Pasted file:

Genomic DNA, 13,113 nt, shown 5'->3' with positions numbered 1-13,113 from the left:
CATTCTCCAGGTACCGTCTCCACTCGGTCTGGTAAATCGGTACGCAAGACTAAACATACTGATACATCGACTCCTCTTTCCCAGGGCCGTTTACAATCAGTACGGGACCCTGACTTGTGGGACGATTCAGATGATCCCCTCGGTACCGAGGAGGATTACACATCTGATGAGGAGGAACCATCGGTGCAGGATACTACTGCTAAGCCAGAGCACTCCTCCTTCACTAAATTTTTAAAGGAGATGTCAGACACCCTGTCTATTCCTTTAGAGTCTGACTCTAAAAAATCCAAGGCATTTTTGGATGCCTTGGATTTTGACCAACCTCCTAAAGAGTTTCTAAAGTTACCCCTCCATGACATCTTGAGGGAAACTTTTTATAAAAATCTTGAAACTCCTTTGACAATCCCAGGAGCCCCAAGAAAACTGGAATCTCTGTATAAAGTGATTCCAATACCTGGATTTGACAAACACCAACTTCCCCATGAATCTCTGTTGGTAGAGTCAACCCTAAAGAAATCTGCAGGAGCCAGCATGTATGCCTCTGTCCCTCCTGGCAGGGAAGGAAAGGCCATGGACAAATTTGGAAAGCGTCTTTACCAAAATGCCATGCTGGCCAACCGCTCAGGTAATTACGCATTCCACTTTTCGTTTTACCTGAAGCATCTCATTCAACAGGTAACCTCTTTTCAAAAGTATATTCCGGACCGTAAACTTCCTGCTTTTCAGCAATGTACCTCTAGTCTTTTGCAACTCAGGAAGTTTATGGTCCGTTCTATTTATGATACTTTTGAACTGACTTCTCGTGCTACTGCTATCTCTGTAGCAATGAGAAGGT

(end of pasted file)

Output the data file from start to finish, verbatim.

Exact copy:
Genomic DNA, 13,113 nt, shown 5'->3' with positions numbered 1-13,113 from the left:
CATTCTCCAGGTACCGTCTCCACTCGGTCTGGTAAATCGGTACGCAAGACTAAACATACTGATACATCGACTCCTCTTTCCCAGGGCCGTTTACAATCAGTACGGGACCCTGACTTGTGGGACGATTCAGATGATCCCCTCGGTACCGAGGAGGATTACACATCTGATGAGGAGGAACCATCGGTGCAGGATACTACTGCTAAGCCAGAGCACTCCTCCTTCACTAAATTTTTAAAGGAGATGTCAGACACCCTGTCTATTCCTTTAGAGTCTGACTCTAAAAAATCCAAGGCATTTTTGGATGCCTTGGATTTTGACCAACCTCCTAAAGAGTTTCTAAAGTTACCCCTCCATGACATCTTGAGGGAAACTTTTTATAAAAATCTTGAAACTCCTTTGACAATCCCAGGAGCCCCAAGAAAACTGGAATCTCTGTATAAAGTGATTCCAATACCTGGATTTGACAAACACCAACTTCCCCATGAATCTCTGTTGGTAGAGTCAACCCTAAAGAAATCTGCAGGAGCCAGCATGTATGCCTCTGTCCCTCCTGGCAGGGAAGGAAAGGCCATGGACAAATTTGGAAAGCGTCTTTACCAAAATGCCATGCTGGCCAACCGCTCAGGTAATTACGCATTCCACTTTTCGTTTTACCTGAAGCATCTCATTCAACAGGTAACCTCTTTTCAAAAGTATATTCCGGACCGTAAACTTCCTGCTTTTCAGCAATGTACCTCTAGTCTTTTGCAACTCAGGAAGTTTATGGTCCGTTCTATTTATGATACTTTTGAACTGACTTCTCGTGCTACTGCTATCTCTGTAGCAATGAGAAGGT